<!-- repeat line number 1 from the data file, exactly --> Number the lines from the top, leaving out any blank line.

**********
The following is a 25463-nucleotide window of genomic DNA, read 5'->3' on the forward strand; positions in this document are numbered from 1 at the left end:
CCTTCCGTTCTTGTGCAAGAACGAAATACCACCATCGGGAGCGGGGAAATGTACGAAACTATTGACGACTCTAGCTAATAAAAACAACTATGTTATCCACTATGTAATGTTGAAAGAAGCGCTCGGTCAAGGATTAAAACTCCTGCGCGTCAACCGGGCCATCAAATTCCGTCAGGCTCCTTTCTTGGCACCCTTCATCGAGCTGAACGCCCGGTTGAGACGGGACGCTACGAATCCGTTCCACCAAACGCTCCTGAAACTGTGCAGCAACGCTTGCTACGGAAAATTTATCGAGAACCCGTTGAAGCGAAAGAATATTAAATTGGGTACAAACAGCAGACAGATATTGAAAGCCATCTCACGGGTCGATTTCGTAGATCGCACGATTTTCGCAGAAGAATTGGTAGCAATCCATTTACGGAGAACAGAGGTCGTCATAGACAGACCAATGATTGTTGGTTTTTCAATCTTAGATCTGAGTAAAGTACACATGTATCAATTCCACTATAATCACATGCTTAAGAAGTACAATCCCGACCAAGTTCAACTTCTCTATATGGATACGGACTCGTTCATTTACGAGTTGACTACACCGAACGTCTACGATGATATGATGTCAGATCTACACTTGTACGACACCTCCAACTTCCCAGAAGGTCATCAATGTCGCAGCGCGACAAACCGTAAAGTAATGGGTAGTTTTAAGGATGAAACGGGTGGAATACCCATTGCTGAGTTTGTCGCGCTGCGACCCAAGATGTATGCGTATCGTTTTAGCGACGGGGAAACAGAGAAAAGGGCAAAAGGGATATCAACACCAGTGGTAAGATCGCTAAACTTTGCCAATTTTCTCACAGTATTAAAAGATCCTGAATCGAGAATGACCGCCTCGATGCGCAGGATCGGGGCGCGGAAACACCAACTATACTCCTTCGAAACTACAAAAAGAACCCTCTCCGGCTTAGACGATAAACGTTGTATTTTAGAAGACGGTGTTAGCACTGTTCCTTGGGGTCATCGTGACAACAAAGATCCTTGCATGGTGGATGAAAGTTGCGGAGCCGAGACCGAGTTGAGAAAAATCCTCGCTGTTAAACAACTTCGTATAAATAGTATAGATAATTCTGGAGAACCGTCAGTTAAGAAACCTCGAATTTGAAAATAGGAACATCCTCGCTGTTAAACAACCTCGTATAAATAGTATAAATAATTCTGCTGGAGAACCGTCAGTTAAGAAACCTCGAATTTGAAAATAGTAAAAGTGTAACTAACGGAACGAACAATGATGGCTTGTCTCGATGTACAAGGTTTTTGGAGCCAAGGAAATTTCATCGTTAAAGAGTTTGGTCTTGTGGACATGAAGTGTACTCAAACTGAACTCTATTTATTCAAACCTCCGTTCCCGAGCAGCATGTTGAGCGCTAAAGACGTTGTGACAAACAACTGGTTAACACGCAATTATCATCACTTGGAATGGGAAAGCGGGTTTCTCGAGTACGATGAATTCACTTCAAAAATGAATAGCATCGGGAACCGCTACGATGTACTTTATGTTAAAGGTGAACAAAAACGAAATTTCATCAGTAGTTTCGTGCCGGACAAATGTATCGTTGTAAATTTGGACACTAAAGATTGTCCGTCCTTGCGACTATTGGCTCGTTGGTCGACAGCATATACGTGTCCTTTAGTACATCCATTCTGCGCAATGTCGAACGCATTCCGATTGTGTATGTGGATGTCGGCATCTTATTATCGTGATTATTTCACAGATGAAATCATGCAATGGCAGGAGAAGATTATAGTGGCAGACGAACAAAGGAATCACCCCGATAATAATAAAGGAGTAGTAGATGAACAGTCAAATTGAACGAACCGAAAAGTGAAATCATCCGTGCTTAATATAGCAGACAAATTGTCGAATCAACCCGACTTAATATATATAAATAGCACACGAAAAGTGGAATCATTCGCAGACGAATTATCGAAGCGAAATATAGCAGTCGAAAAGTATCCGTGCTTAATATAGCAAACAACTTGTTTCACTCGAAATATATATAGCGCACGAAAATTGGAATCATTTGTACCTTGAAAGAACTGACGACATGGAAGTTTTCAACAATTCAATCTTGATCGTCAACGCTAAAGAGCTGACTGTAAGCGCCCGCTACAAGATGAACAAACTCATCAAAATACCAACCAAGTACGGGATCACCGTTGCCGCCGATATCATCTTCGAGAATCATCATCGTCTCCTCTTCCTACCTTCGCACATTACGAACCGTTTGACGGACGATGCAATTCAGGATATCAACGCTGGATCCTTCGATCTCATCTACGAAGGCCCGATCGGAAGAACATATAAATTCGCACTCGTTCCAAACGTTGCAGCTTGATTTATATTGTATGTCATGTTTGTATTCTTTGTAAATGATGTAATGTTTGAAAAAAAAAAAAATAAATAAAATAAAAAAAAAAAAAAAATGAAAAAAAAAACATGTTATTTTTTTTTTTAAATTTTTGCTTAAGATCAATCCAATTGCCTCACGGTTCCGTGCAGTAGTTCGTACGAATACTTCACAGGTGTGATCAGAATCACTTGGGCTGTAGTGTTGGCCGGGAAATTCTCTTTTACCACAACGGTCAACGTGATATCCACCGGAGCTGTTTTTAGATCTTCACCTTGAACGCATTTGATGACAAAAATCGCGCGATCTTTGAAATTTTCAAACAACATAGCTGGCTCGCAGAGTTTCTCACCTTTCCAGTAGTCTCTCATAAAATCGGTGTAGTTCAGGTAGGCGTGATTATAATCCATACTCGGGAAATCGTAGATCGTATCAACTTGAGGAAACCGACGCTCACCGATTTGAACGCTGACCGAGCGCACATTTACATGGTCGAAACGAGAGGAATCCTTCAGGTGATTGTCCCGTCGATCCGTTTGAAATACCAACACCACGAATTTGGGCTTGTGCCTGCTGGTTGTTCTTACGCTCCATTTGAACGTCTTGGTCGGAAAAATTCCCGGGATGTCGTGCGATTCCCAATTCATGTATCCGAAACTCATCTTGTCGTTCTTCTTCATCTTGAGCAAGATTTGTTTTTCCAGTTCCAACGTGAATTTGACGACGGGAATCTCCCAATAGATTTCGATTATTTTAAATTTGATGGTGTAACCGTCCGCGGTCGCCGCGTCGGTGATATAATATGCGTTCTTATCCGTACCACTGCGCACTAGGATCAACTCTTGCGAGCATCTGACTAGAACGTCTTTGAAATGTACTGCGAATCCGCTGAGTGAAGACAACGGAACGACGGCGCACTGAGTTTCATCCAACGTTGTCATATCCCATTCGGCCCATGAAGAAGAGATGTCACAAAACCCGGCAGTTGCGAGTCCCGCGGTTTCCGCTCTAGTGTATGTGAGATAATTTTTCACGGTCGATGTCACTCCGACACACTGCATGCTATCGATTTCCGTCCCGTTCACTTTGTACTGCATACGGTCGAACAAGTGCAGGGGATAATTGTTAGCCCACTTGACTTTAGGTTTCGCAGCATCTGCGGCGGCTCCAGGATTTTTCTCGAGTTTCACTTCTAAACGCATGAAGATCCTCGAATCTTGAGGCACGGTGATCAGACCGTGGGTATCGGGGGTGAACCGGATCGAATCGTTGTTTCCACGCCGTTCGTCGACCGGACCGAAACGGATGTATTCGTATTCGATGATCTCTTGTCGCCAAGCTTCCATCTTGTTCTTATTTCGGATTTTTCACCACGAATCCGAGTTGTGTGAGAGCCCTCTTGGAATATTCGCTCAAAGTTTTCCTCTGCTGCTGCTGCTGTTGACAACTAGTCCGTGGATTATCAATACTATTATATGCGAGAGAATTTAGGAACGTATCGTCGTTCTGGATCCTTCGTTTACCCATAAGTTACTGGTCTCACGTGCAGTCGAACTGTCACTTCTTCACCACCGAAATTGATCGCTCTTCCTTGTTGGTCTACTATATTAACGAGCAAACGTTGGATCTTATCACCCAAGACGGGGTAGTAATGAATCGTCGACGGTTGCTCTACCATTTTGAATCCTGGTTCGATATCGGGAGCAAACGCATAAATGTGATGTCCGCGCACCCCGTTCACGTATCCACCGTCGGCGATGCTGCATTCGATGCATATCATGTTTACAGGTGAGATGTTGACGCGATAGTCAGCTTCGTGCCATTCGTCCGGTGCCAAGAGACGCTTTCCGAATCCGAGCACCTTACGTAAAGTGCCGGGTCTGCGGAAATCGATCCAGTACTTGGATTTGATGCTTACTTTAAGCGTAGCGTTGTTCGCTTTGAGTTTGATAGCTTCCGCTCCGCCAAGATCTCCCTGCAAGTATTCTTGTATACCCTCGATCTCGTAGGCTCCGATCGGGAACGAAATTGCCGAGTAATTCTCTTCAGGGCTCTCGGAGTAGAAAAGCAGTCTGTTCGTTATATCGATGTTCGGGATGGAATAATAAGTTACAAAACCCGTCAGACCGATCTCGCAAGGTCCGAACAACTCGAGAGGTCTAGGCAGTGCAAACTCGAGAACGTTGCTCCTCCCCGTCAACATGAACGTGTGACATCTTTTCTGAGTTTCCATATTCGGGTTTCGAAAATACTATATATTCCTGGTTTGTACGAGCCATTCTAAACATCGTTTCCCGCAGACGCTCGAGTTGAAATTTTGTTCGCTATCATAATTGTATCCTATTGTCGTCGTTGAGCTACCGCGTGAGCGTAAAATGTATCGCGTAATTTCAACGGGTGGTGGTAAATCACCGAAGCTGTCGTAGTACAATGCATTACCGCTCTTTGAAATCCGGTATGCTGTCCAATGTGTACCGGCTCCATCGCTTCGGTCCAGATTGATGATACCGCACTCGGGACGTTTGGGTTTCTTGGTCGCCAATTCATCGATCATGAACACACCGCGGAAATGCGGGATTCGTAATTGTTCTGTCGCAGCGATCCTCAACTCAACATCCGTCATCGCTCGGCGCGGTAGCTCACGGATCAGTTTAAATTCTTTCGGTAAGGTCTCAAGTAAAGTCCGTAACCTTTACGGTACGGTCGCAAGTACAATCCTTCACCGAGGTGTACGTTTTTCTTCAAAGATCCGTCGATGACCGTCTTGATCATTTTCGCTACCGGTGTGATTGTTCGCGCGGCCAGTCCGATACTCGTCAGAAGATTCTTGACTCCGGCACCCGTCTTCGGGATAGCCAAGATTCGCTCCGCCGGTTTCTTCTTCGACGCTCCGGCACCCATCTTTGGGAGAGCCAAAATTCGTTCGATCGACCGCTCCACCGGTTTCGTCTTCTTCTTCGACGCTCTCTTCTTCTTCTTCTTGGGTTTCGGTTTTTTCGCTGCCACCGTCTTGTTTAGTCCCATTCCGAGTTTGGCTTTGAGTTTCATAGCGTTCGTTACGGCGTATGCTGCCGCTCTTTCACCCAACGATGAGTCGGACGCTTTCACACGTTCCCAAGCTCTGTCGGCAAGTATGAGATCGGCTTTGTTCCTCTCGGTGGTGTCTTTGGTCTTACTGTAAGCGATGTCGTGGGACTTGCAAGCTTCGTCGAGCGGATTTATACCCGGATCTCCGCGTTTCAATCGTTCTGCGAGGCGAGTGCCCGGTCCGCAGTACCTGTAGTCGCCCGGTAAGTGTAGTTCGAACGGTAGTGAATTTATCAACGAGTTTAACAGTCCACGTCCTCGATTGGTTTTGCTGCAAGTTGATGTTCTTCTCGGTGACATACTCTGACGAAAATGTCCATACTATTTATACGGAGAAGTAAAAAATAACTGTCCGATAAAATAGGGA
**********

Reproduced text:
The following is a 25463-nucleotide window of genomic DNA, read 5'->3' on the forward strand; positions in this document are numbered from 1 at the left end: